We see a lot of that stuff in The Great Divorce. Imagine a city where you could make a house look like whatever you wanted! Where you could just think up food, drinks, games, whatever you liked! And where you wouldn’t need to work for anything unless you just want to, but you could spend your days as you please (as indeed one ghostwrites books and broadsheets advocating an economic stance he likes)!
To me, that sounds pretty spiffy.
But because this city has somehow been separated from the master of Heaven (cough*JESUS*cough), its residents are argumentative, surly, depressed, dour, and endlessly fighting with each other. They don’t behave like people, in short. They’re just caricatures, aka strawmen, of the worst aspects of human nature. And it is on them to figure out a way to fix their flaws so they’re able to begin their journey to the mountains.
I don’t understand why it’s all on them, though, why the master of Heaven (cough*JESUS*cough) can’t find a way to help them at all, nor any of the spirits.
You see, we actually see a spirit who has been magically and it seems surgically divested of her codependent nature: Sarah Smith.
Where did Sarah’s fatal flaw even go?
In life, Sarah Smith was, we learn, a very sweet, generous, and loving woman. Now, she’s of course a spirit. Her husband, Frank, has become a ghost, and she’s in the story now trying to talk him into beginning his journey. During their conversation, it becomes clear that she put up with way too much from this troublesome, controlling man. Now, she seems to be completely healed of whatever flaws held her so firmly under Frank’s control.
Sarah reminds Frank about how he used moodiness and sulks to manipulate everyone around him, constantly demanding their time and obedience through these means. After his numerous attempts to try to do that to her here, in the park, she puts her foot down:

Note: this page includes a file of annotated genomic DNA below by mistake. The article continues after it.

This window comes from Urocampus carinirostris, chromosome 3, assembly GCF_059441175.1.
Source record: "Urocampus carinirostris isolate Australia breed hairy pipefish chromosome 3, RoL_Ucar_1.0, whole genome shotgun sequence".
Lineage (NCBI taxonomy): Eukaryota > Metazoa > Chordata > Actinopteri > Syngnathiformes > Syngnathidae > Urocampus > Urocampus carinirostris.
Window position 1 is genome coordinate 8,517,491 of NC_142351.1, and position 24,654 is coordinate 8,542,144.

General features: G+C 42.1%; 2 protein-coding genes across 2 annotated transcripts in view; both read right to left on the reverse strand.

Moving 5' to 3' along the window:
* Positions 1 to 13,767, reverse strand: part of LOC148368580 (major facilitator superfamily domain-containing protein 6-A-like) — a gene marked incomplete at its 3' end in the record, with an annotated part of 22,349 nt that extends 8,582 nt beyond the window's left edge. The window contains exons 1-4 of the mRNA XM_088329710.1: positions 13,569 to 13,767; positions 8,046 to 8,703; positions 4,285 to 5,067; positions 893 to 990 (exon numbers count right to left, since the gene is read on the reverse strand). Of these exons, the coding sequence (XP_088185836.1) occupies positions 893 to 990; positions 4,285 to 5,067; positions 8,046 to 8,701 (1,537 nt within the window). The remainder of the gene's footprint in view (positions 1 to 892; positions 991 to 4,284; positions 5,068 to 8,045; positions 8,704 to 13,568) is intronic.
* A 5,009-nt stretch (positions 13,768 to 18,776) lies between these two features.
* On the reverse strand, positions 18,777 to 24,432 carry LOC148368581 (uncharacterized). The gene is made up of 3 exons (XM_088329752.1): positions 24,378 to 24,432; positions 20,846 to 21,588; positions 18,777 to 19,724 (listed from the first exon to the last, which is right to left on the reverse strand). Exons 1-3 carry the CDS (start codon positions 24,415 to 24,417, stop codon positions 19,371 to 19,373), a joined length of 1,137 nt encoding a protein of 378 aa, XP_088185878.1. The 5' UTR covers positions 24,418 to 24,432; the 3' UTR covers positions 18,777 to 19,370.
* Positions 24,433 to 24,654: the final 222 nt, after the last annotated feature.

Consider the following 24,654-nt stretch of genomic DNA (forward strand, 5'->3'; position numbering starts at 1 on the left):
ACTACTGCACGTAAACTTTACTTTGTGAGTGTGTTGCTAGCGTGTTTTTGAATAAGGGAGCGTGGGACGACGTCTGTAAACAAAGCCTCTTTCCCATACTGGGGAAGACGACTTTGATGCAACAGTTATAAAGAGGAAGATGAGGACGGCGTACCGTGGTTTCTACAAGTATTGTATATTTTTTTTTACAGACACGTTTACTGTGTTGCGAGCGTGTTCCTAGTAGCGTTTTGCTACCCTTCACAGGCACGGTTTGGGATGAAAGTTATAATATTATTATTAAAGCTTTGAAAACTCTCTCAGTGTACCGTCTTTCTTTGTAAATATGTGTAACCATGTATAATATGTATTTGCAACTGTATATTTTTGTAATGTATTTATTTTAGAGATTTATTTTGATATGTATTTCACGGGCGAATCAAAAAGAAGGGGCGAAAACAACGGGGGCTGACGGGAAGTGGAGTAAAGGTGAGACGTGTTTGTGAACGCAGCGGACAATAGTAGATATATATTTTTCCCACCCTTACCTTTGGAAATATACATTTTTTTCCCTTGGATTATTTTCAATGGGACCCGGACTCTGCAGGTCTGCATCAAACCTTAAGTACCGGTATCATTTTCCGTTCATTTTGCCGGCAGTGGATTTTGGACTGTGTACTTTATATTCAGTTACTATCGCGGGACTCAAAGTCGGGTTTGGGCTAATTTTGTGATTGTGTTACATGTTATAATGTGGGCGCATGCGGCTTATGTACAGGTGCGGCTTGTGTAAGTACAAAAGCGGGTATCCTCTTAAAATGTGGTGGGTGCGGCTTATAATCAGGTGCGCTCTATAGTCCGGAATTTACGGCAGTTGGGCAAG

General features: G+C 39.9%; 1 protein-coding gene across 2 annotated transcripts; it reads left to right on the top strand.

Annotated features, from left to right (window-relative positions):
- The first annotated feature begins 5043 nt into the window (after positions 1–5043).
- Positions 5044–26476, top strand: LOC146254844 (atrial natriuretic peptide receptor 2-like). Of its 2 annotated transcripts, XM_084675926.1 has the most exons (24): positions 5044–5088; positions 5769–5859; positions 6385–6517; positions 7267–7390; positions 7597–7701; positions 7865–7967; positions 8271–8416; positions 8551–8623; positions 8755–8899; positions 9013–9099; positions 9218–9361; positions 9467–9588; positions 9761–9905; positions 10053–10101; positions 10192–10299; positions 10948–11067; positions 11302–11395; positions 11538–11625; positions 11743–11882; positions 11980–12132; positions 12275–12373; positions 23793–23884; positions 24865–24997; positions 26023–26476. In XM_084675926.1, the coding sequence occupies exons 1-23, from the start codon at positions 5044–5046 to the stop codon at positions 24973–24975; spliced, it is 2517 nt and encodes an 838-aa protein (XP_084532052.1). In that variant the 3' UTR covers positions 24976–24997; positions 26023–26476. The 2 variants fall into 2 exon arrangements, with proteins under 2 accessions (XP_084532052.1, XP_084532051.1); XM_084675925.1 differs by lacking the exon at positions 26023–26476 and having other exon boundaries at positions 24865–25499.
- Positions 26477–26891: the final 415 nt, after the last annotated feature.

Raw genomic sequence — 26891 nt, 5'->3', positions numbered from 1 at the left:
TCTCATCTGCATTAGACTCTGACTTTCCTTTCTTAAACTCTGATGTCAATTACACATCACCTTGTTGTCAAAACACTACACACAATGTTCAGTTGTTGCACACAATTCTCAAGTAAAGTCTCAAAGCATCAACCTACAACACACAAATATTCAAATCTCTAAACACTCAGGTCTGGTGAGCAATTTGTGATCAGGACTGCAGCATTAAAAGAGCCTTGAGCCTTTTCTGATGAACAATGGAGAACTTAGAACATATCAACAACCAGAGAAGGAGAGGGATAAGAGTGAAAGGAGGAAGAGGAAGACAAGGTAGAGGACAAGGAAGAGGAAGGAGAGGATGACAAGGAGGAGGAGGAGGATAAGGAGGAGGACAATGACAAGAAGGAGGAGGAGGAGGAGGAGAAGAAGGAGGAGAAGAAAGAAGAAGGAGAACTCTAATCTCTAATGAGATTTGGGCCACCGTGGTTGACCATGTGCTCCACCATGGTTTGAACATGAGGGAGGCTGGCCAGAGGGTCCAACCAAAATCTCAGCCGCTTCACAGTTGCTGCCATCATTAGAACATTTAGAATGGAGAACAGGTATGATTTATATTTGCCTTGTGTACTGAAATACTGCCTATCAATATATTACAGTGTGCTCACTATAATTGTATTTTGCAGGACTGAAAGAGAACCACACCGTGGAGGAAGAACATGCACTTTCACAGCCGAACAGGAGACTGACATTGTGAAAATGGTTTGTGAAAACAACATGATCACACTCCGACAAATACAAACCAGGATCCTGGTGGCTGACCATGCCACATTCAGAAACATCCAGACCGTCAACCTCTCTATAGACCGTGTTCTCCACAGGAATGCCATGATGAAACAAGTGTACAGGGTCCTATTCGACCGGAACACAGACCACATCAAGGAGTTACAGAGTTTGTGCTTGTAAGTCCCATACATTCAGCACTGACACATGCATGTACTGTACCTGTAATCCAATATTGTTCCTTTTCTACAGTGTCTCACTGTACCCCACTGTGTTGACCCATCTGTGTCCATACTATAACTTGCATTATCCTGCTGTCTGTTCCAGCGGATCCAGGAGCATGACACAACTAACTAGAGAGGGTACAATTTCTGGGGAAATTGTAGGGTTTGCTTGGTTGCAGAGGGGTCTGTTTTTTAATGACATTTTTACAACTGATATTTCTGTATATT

“No, Frank, not here,” said the Lady. “Listen to reason. Did you think joy was created to live always under that threat? Always defenceless against those who would rather be miserable than have their self-will crossed? For it was real misery. I know that now. You made yourself really wretched. That you can still do.
And I had to ask: how did Sarah suddenly find herself able to examine the flaws she’d had in life that had made her so controllable for Frank? How did she get herself fixed? The city certainly provides no resources whatsoever to its residents for this kind of 180-degree turnaround. Did her flaws get carved out of her somehow?
However Sarah’s flaws were fixed, why can’t that happen for the people in the city? It’s obvious that C.S. Lewis is fine with violating consent, so why is this idea just a bridge too far for him?
“Locked on the inside”
In The Great Divorce, C.S. Lewis presents us with a metaphor for heaven and hell. Hell isn’t really that bad-sounding, and heaven isn’t that great-sounding, despite his solid attempts to make them sound unbearable and glorious, respectively.
He sets up his metaphors to explain why so many people reject Christian control-grabs and sales pitches, and to explain how an all-good, all-powerful God can possibly allow anybody to suffer. If anything, though, he makes his god sound incompetent, and his god’s followers sound completely horrifying.
All too many Christians today have absorbed these metaphors into their package of beliefs, however. They’re too indoctrinated to look at his metaphors without their Jesus goggles on to filter the words. So they parrot beloved C.S. Lewis phrases like “the doors of Hell are locked on the inside” and “He cannot ravish. He can only woo.”
And they all nod at each other sagely and think they’ve finally licked the Problems of Evil and Hell both. Yep yep. It’s all those heathens’ fault that they don’t believe and go to Hell. Certainly not Christians’ problem, and certainly not their god’s problem. I’m sure they’re quite relieved!
But they haven’t at all defeated these problems. They still linger, undefeated and unanswered, until they overwhelm all those mental defenses.